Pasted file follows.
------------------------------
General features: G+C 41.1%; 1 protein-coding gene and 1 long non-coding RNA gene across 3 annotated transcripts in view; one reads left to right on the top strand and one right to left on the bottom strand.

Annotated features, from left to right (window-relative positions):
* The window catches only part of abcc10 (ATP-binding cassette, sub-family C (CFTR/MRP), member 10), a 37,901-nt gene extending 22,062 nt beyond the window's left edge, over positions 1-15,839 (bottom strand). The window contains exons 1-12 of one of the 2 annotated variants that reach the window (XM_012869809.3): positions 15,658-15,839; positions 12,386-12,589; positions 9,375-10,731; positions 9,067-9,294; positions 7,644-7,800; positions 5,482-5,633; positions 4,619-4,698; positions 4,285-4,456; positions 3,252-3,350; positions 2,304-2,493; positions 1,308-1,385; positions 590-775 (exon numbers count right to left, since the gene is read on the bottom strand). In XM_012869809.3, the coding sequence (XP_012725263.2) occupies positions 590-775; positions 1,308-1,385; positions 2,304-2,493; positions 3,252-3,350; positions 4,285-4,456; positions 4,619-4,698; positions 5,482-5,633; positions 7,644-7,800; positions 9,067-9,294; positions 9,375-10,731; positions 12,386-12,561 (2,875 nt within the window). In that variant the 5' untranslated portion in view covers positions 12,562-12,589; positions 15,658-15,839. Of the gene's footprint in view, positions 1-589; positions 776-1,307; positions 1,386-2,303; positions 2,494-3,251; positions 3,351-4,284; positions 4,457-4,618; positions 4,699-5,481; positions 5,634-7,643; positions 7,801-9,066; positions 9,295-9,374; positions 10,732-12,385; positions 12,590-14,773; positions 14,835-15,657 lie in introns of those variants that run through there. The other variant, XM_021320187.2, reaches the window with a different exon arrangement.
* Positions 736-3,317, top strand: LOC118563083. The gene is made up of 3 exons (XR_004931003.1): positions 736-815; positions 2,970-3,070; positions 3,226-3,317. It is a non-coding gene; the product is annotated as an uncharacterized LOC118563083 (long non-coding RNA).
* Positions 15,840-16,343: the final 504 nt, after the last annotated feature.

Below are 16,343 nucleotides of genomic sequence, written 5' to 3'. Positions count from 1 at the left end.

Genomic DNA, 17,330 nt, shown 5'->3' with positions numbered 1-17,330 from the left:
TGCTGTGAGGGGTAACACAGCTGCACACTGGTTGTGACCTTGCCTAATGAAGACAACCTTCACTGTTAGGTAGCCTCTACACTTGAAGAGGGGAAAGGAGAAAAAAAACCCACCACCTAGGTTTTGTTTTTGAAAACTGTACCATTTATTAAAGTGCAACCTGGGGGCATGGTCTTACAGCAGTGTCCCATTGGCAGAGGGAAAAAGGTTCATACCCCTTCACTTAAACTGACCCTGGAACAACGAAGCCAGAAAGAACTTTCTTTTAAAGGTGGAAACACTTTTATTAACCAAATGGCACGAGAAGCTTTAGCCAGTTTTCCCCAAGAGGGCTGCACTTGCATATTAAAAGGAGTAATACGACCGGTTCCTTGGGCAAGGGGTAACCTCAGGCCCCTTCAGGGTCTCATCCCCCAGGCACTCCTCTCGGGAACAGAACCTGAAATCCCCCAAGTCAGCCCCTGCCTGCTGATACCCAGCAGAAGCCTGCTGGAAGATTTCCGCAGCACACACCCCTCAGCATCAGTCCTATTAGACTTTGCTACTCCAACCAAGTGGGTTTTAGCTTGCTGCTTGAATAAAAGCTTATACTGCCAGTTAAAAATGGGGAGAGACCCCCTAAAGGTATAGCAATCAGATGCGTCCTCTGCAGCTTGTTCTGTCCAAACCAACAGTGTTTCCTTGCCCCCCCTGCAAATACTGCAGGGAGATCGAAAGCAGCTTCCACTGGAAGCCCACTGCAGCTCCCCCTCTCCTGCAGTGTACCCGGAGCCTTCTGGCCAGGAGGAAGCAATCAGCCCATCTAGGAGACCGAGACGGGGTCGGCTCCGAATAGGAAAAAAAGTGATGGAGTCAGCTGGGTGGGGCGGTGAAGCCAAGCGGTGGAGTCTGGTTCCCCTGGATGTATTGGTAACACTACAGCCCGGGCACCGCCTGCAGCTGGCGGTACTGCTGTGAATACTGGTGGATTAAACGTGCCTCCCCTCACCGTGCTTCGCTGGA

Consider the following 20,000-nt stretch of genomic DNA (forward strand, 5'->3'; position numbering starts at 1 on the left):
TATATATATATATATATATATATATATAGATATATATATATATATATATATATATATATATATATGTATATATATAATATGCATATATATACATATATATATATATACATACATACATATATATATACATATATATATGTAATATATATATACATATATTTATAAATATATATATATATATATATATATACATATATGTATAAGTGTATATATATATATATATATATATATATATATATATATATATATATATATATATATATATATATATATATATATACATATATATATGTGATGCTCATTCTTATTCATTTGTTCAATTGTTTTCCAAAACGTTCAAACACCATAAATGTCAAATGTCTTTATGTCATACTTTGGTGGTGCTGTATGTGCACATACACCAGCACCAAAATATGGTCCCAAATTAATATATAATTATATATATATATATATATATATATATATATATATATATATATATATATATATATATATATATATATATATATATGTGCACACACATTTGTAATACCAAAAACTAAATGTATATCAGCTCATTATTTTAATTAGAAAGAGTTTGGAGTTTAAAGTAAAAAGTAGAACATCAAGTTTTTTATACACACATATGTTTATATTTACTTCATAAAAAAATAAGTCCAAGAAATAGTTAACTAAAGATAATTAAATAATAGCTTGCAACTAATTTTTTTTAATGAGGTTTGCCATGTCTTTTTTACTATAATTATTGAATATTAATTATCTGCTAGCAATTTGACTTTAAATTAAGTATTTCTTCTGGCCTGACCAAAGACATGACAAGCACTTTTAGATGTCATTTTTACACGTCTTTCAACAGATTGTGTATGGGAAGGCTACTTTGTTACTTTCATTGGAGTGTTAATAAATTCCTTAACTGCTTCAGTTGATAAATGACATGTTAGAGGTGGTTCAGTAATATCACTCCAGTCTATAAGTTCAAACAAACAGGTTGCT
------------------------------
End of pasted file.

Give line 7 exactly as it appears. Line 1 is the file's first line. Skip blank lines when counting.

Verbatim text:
Genomic DNA, 17,330 nt, shown 5'->3' with positions numbered 1-17,330 from the left: